As it stands today, the only fans that are in the stands for Major League Baseball games in America are bizarre cardboard cutouts that some poor intern had to lug out into the seats at ballparks around the nation.
Our country is still deep in a coronavirus pandemic that has made sitting elbow to elbow with one another at a sporting event simply irresponsible, and sports fans truly are lucky to even have games to watch – especially in the COVID-riddled MLB, where the second weekend of games saw 20% of the contests postponed, canceled, or otherwise affected by outbreaks among players.
But there is some good news, with stadiums around the nation eyeing up ways to safely bring fans back into the fold…albeit with a scary new bit of technology involved.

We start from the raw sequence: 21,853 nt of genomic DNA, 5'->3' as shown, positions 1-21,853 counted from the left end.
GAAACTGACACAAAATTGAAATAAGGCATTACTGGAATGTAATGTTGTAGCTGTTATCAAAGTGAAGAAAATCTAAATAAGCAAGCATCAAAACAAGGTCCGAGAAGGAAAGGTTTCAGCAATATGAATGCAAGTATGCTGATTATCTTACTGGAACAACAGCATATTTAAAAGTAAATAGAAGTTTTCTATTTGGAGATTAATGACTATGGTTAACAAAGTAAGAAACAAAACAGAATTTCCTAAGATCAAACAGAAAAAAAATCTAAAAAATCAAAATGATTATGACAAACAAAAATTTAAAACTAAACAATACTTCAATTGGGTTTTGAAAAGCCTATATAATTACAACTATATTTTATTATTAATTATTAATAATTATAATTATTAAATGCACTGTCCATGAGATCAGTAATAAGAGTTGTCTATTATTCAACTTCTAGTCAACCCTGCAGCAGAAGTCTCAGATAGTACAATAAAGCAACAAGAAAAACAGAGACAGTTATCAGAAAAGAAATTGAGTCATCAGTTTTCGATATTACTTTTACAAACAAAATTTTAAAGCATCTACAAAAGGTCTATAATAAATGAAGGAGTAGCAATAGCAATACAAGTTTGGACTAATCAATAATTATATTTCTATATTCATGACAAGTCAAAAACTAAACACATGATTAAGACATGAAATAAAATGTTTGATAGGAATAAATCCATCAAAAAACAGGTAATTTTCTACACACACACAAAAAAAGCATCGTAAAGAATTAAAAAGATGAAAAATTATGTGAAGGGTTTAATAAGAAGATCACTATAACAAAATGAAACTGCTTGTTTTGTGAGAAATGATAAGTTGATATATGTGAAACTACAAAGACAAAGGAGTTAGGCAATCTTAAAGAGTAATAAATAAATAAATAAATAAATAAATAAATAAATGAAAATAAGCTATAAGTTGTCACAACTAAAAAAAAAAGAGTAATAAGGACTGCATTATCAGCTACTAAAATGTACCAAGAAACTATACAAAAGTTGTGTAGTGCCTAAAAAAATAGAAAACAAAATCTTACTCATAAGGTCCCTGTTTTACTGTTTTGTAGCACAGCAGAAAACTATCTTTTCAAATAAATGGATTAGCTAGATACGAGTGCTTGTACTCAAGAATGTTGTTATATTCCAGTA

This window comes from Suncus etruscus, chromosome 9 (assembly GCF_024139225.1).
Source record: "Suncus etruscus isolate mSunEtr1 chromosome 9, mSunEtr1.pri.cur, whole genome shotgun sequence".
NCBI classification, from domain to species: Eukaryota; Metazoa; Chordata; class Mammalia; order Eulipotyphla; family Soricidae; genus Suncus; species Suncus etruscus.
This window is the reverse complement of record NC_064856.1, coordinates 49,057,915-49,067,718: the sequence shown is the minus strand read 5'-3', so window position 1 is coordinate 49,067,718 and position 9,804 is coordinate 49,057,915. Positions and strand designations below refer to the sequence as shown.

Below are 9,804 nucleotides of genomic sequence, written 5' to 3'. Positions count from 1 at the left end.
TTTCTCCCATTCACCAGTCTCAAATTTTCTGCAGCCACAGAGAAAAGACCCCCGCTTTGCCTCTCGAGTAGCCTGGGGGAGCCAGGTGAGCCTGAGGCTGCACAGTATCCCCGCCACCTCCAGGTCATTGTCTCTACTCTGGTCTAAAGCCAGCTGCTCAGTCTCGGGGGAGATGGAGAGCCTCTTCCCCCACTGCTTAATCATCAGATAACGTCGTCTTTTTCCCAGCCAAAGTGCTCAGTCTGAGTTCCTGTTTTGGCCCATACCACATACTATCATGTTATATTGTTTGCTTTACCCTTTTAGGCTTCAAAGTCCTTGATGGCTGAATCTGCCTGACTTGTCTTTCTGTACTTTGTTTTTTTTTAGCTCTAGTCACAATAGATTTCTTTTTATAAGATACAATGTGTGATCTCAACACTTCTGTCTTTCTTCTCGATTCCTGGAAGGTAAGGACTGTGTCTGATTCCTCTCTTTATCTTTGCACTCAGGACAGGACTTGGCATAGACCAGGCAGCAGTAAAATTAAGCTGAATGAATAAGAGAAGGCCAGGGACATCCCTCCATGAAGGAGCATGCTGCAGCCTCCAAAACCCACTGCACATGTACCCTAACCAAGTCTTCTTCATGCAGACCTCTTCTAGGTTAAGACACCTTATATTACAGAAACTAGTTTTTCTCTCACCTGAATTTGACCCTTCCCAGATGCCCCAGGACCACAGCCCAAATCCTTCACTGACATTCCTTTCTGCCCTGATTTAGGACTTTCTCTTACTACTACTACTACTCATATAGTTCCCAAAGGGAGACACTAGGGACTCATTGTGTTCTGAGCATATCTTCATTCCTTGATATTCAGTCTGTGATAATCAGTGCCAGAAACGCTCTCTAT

Several Major League Baseball teams have held talks with a California startup called Airspace Systems Inc. that develops technology to detect whether people are wearing face masks, the league and the company said. The discussions focus on implementing the systems into cameras around the stadium to identify people without face coverings, with masks dangling from their chins or otherwise worn improperly.
Representatives for Airspace and MLB declined to name the teams in talks to use the technology. They also declined to comment on whether the tools would be reserved for fans or whether they would be deployed sooner for screening players or staff.
The move is controversial, for obvious reasons, and there is little chance that Americans who refuse to wear masks on account of the implied encroachment on their freedoms will be comfortable as high-tech cameras scan the crowd looking for violators.
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